Popular? Maybe it's in your genes
Excerpts from the Globe's blog on the Boston-area medical community.
Social butterflies at the center of attention and wallflowers on the social fringes may have their genes to thank, new research suggests.
Dr. Nicholas A. Christakis of Harvard and James H. Fowler of the University of California, San Diego - the same researchers who explored social networks to explain how obesity, smoking, and happiness spread among groups - have turned their attention to the connections made in social groups.
They conclude that people inherit not only a tendency to be shy or gregarious, but also a likelihood to have tightly knit or diffuse groups of friends.
"This paper is the first paper to show a genetic basis for human social network structure," Christakis said in an interview. "Where someone is positioned in a social network, and how interconnected their friends are, depends significantly on their genes."
The researchers studied 1,110 twins from a sample of more than 90,000 high school students. They compared identical twins, whose genes are the same, with fraternal twins, who share 50 percent of their DNA. The researchers tracked how many students named a particular student as a friend, how many friends the particular student listed, and whether the friends named by the student were also friends with one another.
Identical twins were significantly more likely to show the same patterns of social ties than fraternal twins, the researchers concluded.
"We have genes that make us popular and genes that make us act like yentas, making friendship matches among people we know," Christakis said. The research was reported in the Proceedings of the National Academy of Sciences.
Babies who are born more than three months early are up to three times more likely than other children to show symptoms of autism when screened using a standard checklist, Boston researchers report. The higher rate persisted even after excluding visual, motor, and cognitive impairments that are common in premature babies.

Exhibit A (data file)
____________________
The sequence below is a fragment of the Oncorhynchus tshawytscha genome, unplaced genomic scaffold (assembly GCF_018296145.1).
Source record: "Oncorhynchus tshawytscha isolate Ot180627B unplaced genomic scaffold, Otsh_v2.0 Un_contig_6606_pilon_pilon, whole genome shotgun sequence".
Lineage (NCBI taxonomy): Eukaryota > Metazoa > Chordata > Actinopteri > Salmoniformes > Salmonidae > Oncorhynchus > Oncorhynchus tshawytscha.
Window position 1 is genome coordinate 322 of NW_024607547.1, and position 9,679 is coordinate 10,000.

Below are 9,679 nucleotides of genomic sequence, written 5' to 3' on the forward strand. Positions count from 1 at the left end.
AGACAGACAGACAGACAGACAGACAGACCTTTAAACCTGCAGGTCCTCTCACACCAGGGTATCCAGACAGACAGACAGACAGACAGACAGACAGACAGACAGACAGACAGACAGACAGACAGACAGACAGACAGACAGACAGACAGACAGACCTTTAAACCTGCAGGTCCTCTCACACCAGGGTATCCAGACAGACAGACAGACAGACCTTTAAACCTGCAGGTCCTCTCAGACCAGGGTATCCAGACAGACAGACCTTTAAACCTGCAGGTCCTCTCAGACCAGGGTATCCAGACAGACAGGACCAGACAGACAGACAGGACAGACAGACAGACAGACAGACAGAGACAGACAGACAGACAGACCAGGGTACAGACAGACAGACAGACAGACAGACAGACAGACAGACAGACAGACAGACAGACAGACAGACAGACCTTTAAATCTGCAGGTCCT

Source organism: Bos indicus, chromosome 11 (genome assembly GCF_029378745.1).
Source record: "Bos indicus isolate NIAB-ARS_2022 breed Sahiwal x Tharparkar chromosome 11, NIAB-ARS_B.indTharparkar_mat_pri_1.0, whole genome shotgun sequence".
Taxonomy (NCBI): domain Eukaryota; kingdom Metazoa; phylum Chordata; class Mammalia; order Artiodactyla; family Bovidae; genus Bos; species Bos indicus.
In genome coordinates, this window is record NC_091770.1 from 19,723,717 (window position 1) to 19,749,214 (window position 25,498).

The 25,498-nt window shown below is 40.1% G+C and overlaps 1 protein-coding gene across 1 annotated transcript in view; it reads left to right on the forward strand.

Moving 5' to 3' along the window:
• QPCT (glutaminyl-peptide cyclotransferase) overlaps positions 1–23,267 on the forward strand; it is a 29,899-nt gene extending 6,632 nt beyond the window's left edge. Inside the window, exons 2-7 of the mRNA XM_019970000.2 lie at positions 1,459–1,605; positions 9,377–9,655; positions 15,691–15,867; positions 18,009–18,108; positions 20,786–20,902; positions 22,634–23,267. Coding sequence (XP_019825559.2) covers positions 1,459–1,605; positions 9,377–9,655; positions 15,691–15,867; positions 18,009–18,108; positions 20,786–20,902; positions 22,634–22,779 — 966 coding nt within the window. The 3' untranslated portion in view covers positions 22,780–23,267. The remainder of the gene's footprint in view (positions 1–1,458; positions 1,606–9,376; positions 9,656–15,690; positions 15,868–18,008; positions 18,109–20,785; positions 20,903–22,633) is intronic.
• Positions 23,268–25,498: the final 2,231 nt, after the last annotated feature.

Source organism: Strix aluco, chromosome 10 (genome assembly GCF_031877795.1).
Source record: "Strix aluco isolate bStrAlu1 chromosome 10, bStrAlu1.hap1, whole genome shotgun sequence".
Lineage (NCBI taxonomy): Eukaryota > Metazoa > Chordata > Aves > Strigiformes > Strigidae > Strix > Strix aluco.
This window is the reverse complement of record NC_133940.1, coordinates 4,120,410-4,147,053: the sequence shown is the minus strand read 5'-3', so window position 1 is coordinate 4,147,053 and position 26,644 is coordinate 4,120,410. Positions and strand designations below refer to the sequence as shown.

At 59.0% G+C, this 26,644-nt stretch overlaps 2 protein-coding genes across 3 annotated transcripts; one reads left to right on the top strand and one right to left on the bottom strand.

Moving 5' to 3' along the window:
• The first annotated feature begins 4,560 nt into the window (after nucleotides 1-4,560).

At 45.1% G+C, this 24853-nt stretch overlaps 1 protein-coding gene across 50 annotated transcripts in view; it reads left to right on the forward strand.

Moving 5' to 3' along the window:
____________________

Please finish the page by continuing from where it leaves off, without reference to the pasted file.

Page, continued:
The 988 children in the study had not been diagnosed with autism, but they showed signs of the disorder according to a screening tool used by pediatricians for children who are 16 months to 30 months old. The checklist asks whether a child points at an object to show interest, for example, or how good their hearing is.
Among the general population children, the rate of positive scores is 5.7 percent. Among children in the study, who were born after less than 28 weeks, the rate was 21 percent. After children with disabilities were removed from the analysis, the rate was 16 percent.
"We're not implying that it's prematurity that causes autism," lead author Dr. Karl Kuban, chief of pediatric neurology at Boston Medical Center, emphasized in an interview. "They may hare a common risk that leads to both, but it's not that one causes the other."
Pediatricians should be aware that children who have handicaps may score positive on the autism checklist without having autism, he said. Autism is diagnosed after a more rigorous evaluation, but because early detection helps children get treatment, screenings are recommended.
About 0.6 percent of children are diagnosed with autism, about one-tenth the number who score positive on the checklist.
The study appears in the Journal of Pediatrics. Follow-up studies of the children in the study are needed, Kuban said.
"If it turns out these children do go on to have autism much more often than we would expect, it does beg the question of why that should be and it offers us an avenue of study," he said.